Twenty-four hour ambulatory blood pressure in the hypertension optimal treatment (HOT) study

Giuseppe Mancia, Stefano Omboni, Gianfranco Parati, Denis L. Clement, William E. Haley, Syed Noor Rahman, Raol P L M Hoogma

Research output: Contribution to journalArticlepeer-review

Abstract

Background and aims The Hypertension Optimal Treatment (HOT) study showed that when antihypertensive treatment reduces diastolic blood pressure well below 90 mmHg, there can be a further reduction of cardiovascular events, particularly myocardial infarction, with no evidence of a J-shaped curve at lower pressures. Office measurement, however, gives no information about blood pressure outside the office. This paper describes a HOT substudy in which patients underwent both office measurement and 24 h ambulatory blood pressure monitoring. Methods The mean age of the substudy population was 62 ± 7 years. Substudy patients were treated for a median period of 2 years. All received the dihydropyridine calcium antagonist felodipine, while some also received an ACE-inhibitor, a beta-blocker or a diuretic. Average 24 h, day and night ambulatory blood pressure values were computed at baseline (n = 277) and during treatment (n = 347): 112 patients had been randomized to a target office diastolic blood pressure ≤ 90 mmHg, 117 to 85 mmHg and 118 to ≤ 80 mmHg. Additional analyses included computation of: (1) trough-to-peak ratio and (2) the smoothness index (the ratio between the average of the 24 hourly blood pressure reductions after treatment and its standard deviation). Results Taking the subgroup as a whole, baseline 24 h average blood pressures (146 ± 18/90 ± 10 mmHg) were significantly and markedly lower than office blood pressures (170 ± 14/105 ± 3 mmHg, P <0.01). Office, 24 h, day and night blood pressures were all significantly reduced by treatment, but there was a smaller fall in ambulatory, than in office pressures. The between group differences in office blood pressure were smaller than those observed in the overall HOT sample. Between-group differences in 24 h blood pressure were even smaller. Trough-to-peak ratios and smoothness indices were lowest in the highest blood pressure target group and highest in the lowest blood pressure target group. Office and ambulatory blood pressures were similar in the groups randomized to placebo (n = 170) or acetylsalicylic acid (n = 177). Conclusion In conclusion, in the HOT study, treatment reduced not only office but also ambulatory blood pressure throughout the 24 h. The reduction was less marked for ambulatory than for office blood pressure.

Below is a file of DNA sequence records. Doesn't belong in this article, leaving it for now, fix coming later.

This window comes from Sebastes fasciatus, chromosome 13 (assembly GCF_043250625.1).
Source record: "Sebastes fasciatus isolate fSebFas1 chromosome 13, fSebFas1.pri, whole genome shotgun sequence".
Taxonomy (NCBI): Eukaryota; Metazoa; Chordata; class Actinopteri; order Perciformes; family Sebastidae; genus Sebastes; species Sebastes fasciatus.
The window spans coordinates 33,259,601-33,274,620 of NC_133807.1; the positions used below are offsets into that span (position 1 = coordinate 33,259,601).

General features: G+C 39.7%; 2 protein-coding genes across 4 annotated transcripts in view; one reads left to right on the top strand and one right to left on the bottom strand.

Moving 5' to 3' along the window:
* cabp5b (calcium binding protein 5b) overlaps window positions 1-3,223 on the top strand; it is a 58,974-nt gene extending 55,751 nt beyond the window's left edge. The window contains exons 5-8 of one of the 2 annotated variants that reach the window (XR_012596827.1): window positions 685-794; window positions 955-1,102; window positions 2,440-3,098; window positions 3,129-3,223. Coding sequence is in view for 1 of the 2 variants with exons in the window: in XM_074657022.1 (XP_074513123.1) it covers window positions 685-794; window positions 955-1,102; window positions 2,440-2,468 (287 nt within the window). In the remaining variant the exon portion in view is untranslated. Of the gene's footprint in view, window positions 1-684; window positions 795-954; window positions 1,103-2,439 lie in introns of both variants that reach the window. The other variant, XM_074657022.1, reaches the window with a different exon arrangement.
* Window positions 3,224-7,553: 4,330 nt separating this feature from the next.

Original languageEnglish
Pages (from-to)1755-1763
Number of pages9
JournalJournal of Hypertension
Volume19
Issue number10
DOIs
Publication statusPublished - 2001

Keywords

  • Ambulatory blood pressure
  • Antihypertensive treatment
  • Calcium-antagonists
  • Office blood pressure
  • Smoothness index
  • Trough-to-peak ratio

ASJC Scopus subject areas

  • Internal Medicine
  • Endocrinology

Fingerprint Dive into the research topics of 'Twenty-four hour ambulatory blood pressure in the hypertension optimal treatment (HOT) study'. Together they form a unique fingerprint.

Cite this